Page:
Fair Use

  • DISCLAIMER: What follows is a reformatted version of some things I posted in a Facebook discussion on this topic. I am publishing it here because it is a general interest question, for which it is important to find an answer online as simple and short as possible. I believe that what follows is also correct, but please do understand that I am not a lawyer and that, in any case, copyright law is not exactly the same in all countries (yet). So don’t bet the farm on what’s written here. If you think there are errors and have authoritative sources to prove it, you are encouraged to add corrections and details in the comments. Thank you in advance for any feedback!

  • (this page is part of the Family Guide to Digital Freedom, 2007 edition. Please do read that introduction to know more about the Guide, especially if you mean to comment this page. Thanks)

    Does Fighting the Digital Dangers Destroy Jobs?

    In order to answer this question correctly it is useful to look separately at two quite different worlds. The first is the one which consists of all those who directly make a living today from the current situation. Almost all these investors, companies and workers can be divided into two large classes. One is that branch of the Information Technology industry which develops and markets proprietary software. The other is the entertainment industry, or at least that part of it which produces and redistributes movies, music and so on relying heavily on DRM and extensions of copyright as broad as possible.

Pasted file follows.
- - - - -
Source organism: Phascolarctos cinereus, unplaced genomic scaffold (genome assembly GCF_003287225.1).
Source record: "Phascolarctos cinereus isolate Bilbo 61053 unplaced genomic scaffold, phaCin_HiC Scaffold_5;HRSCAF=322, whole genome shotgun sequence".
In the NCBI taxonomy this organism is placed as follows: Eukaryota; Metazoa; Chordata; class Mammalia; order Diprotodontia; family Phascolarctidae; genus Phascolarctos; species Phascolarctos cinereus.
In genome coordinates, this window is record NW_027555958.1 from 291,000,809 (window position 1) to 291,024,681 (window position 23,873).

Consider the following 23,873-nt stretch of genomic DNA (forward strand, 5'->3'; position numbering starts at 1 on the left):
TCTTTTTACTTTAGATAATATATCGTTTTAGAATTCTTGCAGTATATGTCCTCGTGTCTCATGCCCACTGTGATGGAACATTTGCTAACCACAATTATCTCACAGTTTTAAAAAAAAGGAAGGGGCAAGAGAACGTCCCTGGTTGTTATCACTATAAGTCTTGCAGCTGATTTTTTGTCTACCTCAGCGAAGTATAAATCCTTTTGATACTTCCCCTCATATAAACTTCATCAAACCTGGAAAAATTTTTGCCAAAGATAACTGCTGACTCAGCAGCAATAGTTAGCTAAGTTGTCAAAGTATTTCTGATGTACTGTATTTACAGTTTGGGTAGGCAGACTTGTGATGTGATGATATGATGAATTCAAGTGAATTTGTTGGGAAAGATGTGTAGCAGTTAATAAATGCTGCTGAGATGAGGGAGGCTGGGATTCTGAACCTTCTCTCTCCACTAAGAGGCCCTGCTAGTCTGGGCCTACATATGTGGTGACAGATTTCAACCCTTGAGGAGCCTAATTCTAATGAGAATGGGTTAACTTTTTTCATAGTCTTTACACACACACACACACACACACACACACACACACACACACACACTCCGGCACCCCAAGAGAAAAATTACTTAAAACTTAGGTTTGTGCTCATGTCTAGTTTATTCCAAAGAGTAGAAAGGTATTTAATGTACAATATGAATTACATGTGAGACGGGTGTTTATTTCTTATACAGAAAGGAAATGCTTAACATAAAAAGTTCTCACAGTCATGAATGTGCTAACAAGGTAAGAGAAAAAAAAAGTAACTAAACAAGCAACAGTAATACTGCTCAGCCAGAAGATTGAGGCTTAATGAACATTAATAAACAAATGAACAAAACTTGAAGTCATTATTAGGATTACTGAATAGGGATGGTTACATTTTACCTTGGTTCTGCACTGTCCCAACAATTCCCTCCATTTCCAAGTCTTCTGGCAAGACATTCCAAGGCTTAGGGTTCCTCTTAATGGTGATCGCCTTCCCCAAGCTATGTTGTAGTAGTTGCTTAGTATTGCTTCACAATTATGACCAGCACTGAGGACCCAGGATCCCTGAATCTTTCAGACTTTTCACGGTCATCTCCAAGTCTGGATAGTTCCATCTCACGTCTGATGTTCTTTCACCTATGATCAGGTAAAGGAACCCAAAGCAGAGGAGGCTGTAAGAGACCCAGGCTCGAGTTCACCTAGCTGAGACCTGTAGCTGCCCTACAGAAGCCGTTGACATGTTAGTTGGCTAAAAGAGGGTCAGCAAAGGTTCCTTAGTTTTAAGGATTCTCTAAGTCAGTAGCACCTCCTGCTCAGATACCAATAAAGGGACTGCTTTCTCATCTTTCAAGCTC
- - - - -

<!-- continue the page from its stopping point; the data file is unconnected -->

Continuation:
• (this page is part of the Family Guide to Digital Freedom, 2007 edition. Please do read that introduction to know more about the Guide, especially if you mean to comment this page. Thanks)

    The hidden cost of software on all citizens, including those who don’t even use a computer, has been already described at the beginning of this book. In addition to all that, there is another tax forced on all students, families, schools and businesses from the entertainment industry.